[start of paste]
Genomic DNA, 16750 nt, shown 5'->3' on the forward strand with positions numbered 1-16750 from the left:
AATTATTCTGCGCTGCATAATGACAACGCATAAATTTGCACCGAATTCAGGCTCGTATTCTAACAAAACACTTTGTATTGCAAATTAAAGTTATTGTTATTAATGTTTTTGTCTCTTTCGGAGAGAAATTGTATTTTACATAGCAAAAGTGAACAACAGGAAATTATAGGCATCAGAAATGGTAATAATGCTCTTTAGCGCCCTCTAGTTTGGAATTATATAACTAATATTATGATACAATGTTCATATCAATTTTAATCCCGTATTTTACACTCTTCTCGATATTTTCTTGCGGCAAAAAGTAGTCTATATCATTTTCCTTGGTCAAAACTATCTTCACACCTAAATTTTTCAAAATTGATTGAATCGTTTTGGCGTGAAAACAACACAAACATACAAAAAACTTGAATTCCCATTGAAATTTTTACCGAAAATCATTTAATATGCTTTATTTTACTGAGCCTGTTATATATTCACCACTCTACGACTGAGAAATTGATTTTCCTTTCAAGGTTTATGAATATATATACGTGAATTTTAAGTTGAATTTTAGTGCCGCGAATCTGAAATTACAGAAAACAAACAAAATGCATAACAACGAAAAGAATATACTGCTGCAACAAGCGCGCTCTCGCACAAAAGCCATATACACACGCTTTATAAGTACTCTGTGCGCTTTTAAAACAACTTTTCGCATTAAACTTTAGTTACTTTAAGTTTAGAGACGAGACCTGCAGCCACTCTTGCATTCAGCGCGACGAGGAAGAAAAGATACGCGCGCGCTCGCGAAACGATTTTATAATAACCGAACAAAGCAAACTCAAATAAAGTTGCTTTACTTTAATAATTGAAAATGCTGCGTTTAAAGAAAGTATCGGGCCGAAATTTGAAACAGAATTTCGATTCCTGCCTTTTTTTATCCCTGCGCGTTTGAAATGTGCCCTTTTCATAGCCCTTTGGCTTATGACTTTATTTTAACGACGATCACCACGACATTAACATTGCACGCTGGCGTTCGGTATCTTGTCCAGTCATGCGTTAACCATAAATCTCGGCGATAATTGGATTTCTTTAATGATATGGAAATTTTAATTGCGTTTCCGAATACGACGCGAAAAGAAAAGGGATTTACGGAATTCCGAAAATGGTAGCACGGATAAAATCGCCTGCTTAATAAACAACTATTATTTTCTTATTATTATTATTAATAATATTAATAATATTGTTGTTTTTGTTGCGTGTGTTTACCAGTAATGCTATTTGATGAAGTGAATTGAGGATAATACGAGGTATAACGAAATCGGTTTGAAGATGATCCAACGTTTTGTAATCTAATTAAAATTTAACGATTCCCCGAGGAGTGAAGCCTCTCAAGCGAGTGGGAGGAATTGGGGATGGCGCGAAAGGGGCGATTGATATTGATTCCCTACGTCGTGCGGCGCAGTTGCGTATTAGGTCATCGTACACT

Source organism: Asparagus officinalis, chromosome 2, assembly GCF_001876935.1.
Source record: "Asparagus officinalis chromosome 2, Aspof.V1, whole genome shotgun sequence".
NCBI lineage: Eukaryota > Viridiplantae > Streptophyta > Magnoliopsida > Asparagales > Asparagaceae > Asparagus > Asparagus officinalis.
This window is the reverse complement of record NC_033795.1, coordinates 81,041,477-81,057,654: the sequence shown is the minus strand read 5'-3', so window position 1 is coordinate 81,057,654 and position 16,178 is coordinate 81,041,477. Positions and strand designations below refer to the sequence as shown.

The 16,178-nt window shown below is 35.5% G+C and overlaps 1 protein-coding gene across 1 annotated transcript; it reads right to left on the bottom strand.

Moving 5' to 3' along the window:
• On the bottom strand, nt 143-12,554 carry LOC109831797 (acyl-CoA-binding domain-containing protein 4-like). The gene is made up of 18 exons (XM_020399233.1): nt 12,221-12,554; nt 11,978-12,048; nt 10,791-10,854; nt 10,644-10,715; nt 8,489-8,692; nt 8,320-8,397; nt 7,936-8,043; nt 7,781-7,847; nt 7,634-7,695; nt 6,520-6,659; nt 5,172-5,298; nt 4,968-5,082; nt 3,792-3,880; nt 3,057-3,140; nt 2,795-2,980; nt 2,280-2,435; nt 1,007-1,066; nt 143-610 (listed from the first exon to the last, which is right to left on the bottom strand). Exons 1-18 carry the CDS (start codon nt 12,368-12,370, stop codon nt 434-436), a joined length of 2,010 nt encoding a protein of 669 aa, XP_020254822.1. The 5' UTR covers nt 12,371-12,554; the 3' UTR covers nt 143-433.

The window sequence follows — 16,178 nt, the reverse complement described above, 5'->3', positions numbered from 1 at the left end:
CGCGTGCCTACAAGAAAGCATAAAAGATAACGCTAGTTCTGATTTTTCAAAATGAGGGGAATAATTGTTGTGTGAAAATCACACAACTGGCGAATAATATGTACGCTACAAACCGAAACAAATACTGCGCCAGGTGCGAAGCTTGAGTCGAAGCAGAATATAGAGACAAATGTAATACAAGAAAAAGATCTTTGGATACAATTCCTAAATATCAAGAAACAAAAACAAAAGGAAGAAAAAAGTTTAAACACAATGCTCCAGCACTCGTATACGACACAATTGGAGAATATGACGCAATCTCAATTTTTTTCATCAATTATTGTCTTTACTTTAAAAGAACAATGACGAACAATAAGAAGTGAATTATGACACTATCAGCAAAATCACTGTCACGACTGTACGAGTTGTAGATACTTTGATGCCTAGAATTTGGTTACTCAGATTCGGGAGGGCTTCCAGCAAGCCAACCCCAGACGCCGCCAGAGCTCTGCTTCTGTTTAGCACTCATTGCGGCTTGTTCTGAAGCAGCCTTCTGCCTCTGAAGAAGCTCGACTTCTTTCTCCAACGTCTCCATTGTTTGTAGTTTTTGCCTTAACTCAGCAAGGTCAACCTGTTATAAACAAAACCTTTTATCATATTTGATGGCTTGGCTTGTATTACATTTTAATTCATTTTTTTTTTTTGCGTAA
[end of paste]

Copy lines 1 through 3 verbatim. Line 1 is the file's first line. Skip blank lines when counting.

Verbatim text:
Genomic DNA, 16750 nt, shown 5'->3' on the forward strand with positions numbered 1-16750 from the left:
AATTATTCTGCGCTGCATAATGACAACGCATAAATTTGCACCGAATTCAGGCTCGTATTCTAACAAAACACTTTGTATTGCAAATTAAAGTTATTGTTATTAATGTTTTTGTCTCTTTCGGAGAGAAATTGTATTTTACATAGCAAAAGTGAACAACAGGAAATTATAGGCATCAGAAATGGTAATAATGCTCTTTAGCGCCCTCTAGTTTGGAATTATATAACTAATATTATGATACAATGTTCATATCAATTTTAATCCCGTATTTTACACTCTTCTCGATATTTTCTTGCGGCAAAAAGTAGTCTATATCATTTTCCTTGGTCAAAACTATCTTCACACCTAAATTTTTCAAAATTGATTGAATCGTTTTGGCGTGAAAACAACACAAACATACAAAAAACTTGAATTCCCATTGAAATTTTTACCGAAAATCATTTAATATGCTTTATTTTACTGAGCCTGTTATATATTCACCACTCTACGACTGAGAAATTGATTTTCCTTTCAAGGTTTATGAATATATATACGTGAATTTTAAGTTGAATTTTAGTGCCGCGAATCTGAAATTACAGAAAACAAACAAAATGCATAACAACGAAAAGAATATACTGCTGCAACAAGCGCGCTCTCGCACAAAAGCCATATACACACGCTTTATAAGTACTCTGTGCGCTTTTAAAACAACTTTTCGCATTAAACTTTAGTTACTTTAAGTTTAGAGACGAGACCTGCAGCCACTCTTGCATTCAGCGCGACGAGGAAGAAAAGATACGCGCGCGCTCGCGAAACGATTTTATAATAACCGAACAAAGCAAACTCAAATAAAGTTGCTTTACTTTAATAATTGAAAATGCTGCGTTTAAAGAAAGTATCGGGCCGAAATTTGAAACAGAATTTCGATTCCTGCCTTTTTTTATCCCTGCGCGTTTGAAATGTGCCCTTTTCATAGCCCTTTGGCTTATGACTTTATTTTAACGACGATCACCACGACATTAACATTGCACGCTGGCGTTCGGTATCTTGTCCAGTCATGCGTTAACCATAAATCTCGGCGATAATTGGATTTCTTTAATGATATGGAAATTTTAATTGCGTTTCCGAATACGACGCGAAAAGAAAAGGGATTTACGGAATTCCGAAAATGGTAGCACGGATAAAATCGCCTGCTTAATAAACAACTATTATTTTCTTATTATTATTATTAATAATATTAATAATATTGTTGTTTTTGTTGCGTGTGTTTACCAGTAATGCTATTTGATGAAGTGAATTGAGGATAATACGAGGTATAACGAAATCGGTTTGAAGATGATCCAACGTTTTGTAATCTAATTAAAATTTAACGATTCCCCGAGGAGTGAAGCCTCTCAAGCGAGTGGGAGGAATTGGGGATGGCGCGAAAGGGGCGATTGATATTGATTCCCTACGTCGTGCGGCGCAGTTGCGTATTAGGTCATCGTACACT

Source organism: Asparagus officinalis, chromosome 2, assembly GCF_001876935.1.